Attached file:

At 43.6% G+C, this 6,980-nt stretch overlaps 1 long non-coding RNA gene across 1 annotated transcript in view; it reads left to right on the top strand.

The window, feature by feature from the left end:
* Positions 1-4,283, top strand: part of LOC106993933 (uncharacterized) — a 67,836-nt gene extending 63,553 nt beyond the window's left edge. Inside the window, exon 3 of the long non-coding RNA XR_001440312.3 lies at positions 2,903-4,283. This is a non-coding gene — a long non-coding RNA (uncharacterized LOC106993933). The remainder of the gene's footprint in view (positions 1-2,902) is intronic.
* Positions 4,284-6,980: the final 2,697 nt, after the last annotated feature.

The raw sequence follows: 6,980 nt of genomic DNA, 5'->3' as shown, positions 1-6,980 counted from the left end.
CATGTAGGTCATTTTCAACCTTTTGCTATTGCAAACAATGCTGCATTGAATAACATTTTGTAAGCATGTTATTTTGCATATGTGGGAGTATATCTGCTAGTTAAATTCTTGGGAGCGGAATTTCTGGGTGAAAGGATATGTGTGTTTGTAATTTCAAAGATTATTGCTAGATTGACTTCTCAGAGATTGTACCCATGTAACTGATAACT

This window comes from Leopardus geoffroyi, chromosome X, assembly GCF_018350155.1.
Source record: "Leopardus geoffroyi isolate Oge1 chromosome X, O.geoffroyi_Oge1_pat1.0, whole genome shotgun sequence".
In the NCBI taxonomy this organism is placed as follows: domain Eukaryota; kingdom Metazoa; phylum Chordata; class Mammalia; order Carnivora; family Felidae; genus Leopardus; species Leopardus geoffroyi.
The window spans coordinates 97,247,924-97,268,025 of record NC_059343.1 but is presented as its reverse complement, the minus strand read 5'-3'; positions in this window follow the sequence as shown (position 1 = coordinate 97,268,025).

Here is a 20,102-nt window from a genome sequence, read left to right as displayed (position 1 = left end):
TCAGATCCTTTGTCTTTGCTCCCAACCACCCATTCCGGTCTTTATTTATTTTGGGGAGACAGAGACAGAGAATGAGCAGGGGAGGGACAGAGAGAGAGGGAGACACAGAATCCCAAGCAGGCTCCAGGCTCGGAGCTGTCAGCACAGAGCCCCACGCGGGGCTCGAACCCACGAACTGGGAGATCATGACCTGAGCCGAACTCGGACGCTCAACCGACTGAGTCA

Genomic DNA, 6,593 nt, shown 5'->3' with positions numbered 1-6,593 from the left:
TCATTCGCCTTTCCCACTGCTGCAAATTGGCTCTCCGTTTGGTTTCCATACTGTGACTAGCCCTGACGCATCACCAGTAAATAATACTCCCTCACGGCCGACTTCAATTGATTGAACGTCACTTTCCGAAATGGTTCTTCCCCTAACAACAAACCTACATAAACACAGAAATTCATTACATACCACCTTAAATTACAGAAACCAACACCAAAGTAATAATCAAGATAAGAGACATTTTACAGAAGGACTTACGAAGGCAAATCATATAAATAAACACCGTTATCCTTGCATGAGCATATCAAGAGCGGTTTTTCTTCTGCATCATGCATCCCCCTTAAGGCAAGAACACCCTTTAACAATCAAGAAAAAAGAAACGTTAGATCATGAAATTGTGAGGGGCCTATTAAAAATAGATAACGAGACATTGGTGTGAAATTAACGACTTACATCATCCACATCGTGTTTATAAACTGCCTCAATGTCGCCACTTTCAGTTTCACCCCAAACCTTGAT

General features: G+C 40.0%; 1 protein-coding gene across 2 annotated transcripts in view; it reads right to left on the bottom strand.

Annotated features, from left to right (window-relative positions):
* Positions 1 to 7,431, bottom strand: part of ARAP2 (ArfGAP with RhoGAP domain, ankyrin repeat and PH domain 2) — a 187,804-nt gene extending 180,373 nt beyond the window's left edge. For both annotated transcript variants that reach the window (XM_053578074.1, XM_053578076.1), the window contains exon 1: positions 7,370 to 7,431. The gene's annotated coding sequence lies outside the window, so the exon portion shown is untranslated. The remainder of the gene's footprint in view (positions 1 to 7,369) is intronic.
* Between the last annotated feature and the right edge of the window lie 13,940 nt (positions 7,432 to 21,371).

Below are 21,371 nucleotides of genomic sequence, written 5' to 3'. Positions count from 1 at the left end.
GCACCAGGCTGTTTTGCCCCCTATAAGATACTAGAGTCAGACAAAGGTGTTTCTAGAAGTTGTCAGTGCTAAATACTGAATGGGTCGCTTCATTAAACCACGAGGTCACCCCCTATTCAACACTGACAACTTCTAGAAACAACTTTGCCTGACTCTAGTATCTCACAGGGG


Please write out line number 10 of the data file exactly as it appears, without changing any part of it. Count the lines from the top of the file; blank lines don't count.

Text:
The window spans coordinates 97,247,924-97,268,025 of record NC_059343.1 but is presented as its reverse complement, the minus strand read 5'-3'; positions in this window follow the sequence as shown (position 1 = coordinate 97,268,025).